A 16-13 loss to unranked, but unwavering, Oklahoma State delivered a cold dose of reality to the No. 4-ranked Sooners: It’s darn-near impossible to win it all with half a team.

In case you haven’t noticed, the defending national champs can only defend.

All season long, OU has been entangled in a gutwrenching web of living by the defense and dying by the offense.

Live by the sword, die by the bored.

The Sooners’ offense attacked Bedlam with boredom.

Their offense once again was mediocre, and mediocrity doesn’t win national titles.

It’s not a healthy situation when your best chance of scoring is when your defense is on the field.

For the past month, OU coach Bob Stoops said he chuckled at criticism of his offense.

He wasn’t chuckling Saturday after his team managed 220 yards against a defense that had given up nearly half-a-thousand yards per game (477.7) in its previous six outings.

The Sooners’ offensive woes have been by committee. Everyone has contributed – the quarterbacks, the offensive line, the receivers and, yes, the coaches.

Yeah, yeah, yeah. I know, defense wins championships.

And when your defense is as good as OU’s, there’s no need to take chances on offense. Play it conservative and score enough points to win.

The Sooners couldn’t score enough against OSU and probably wouldn’t have been able to score enough points at Texas Stadium, either.

Saturday’s loss simply expedited the inevitable for OU.

The biggest upset in Bedlam history led to bedlam on Sixth Street in Austin and Elm Street in Stillwater. Both places already knew how to party.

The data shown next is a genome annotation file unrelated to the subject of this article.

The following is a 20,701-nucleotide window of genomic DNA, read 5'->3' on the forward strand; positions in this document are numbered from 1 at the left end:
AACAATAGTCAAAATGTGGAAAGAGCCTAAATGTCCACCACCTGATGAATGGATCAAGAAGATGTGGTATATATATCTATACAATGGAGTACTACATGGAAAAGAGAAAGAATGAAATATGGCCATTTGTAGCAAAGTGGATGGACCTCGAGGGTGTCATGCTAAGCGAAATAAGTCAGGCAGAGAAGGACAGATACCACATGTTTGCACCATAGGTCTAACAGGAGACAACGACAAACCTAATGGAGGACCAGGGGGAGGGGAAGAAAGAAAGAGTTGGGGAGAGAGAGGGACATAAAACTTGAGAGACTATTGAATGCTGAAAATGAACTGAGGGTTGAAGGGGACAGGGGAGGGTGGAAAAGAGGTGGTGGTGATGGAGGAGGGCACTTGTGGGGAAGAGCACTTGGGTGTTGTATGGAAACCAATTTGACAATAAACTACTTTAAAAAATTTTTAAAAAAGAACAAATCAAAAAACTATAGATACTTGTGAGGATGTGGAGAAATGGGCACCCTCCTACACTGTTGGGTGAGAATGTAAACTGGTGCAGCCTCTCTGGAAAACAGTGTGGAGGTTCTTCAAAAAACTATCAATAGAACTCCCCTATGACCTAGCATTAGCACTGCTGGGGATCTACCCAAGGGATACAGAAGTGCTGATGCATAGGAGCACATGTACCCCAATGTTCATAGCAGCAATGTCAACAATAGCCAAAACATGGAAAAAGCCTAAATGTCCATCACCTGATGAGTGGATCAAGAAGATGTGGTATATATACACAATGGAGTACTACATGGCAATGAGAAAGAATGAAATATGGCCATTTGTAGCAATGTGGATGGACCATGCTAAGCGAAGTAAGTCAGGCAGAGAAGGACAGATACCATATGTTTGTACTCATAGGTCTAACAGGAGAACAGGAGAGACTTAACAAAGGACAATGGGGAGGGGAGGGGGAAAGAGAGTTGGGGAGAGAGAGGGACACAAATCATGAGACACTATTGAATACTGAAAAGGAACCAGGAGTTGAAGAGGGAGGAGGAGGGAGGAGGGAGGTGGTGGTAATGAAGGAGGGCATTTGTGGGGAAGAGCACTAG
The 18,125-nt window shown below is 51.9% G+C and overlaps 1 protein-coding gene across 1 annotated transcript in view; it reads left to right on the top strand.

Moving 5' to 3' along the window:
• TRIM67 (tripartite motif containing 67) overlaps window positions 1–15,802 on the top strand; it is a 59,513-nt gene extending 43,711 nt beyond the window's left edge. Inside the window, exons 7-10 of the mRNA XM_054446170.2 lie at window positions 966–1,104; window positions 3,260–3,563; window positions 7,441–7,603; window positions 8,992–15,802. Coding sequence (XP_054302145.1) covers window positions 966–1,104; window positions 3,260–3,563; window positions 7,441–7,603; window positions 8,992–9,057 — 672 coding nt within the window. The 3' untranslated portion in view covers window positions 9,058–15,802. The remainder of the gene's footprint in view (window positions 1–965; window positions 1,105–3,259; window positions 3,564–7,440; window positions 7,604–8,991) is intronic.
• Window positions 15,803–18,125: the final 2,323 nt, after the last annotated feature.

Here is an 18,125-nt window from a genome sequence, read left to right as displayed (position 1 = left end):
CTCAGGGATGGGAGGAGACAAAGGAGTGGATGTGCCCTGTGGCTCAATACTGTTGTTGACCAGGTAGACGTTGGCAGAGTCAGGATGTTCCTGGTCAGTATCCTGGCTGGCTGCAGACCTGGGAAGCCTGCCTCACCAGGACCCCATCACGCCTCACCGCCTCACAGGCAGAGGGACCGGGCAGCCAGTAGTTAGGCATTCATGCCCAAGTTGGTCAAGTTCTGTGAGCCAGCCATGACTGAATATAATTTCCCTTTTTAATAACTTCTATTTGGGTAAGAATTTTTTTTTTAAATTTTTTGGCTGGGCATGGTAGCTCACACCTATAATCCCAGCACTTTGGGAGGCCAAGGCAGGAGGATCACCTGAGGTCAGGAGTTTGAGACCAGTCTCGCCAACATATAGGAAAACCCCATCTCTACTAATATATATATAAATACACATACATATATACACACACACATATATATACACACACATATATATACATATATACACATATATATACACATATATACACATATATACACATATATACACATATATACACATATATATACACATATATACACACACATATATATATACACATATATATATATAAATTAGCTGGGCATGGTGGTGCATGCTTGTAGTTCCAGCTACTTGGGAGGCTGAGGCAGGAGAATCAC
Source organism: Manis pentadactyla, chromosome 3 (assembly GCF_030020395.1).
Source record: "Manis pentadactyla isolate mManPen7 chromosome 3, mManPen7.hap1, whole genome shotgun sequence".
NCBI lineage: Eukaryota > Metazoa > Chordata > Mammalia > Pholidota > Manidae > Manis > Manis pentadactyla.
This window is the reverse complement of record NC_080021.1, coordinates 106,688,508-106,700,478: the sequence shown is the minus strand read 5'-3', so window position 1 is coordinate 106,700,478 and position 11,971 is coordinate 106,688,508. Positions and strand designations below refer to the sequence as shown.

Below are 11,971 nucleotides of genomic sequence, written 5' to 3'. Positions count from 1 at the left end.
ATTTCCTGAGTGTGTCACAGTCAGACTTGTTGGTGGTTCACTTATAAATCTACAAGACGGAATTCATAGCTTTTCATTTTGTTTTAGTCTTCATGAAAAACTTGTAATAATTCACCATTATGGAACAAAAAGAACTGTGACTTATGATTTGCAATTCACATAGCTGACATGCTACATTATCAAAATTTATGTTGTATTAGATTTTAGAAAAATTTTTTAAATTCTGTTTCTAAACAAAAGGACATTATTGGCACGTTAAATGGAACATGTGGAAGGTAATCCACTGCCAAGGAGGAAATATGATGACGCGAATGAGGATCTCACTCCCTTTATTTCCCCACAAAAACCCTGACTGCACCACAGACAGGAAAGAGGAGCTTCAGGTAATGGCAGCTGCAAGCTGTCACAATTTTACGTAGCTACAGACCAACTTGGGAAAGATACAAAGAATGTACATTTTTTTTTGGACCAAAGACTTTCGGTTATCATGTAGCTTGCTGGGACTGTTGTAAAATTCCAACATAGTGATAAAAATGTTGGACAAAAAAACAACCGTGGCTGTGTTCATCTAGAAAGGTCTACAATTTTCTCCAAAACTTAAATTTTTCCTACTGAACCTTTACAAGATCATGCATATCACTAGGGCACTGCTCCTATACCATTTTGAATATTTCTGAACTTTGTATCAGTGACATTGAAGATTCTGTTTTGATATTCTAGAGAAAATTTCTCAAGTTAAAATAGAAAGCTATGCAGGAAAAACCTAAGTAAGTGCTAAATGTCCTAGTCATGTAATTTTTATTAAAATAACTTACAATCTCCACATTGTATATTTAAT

Texas will represent the Big 12 South at Texas Stadium. The Longhorns now control OU’s postseason destiny. Who’d a thunk that would have been the case?

The instant the OU-OSU game ended, cell phone service in Norman went into overload.

Those lucky enough to make a connection were able to do their best Jack Buck impersonation from his 1988 World Series call of Kirk Gibson’s crippled home run.

“I don’t believe what I just saw.”

Even if the Sooners (27-point favorites) had survived OSU, who’s to say they would have survived Colorado, a schizophrenic team that has underachieved for years.

When OU trailed by three with 1:36 left and was at its own 7-yard line Saturday, there wasn’t a soul among the 75,573 who truly believed the Sooners were going to move the ball into field goal range.

No one on the OU sideline believed it, and certainly no one on the Cowboys’ sideline believed it.

Those on the Sooners’ offense were struggling. You could see it in their body language. You could hear in it their stunned silence.

After last week’s 31-10 victory over Texas Tech, Stoops threw out some per-game averages (380 yards and 34 points) to prove his team’s offense was potent.

Some other numbers to ponder:

* Baylor, which has lost 29 straight conference games, gained 517 yards against OSU. OU had zero rushing yards against the Cowboys on Saturday.

(Remember, this year’s OSU team became the only defense in Division I-A history to surrender a 33-yard, two-point conversion.)

* San Jose State, which was 1-5 at the time, gained 746 yards against Tulsa. Thanks to a second-half surge, the Sooners managed 541 yards against the Golden Hurricane, arguably the worst team in Division I-A.

* CU gained 582 yards in its 62-36 drought of BCS No. 1 Nebraska on Friday, which included 380 yards rushing. OU gained 339 total yards in its 20-10 loss to Nebraska.

All defense and no offense made the Sooners a lame-duck champion.

That is not how conference championships are won.

That is not how national championships are won.

OU just proved it.

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by Jason Kersey
OU Sports Reporter
Jason Kersey became The Oklahoman's OU football beat writer in May 2012 after a year covering high school sports and OSU recruiting. Before joining the newspaper in November 2006 as a part-time results clerk, he covered high school football for...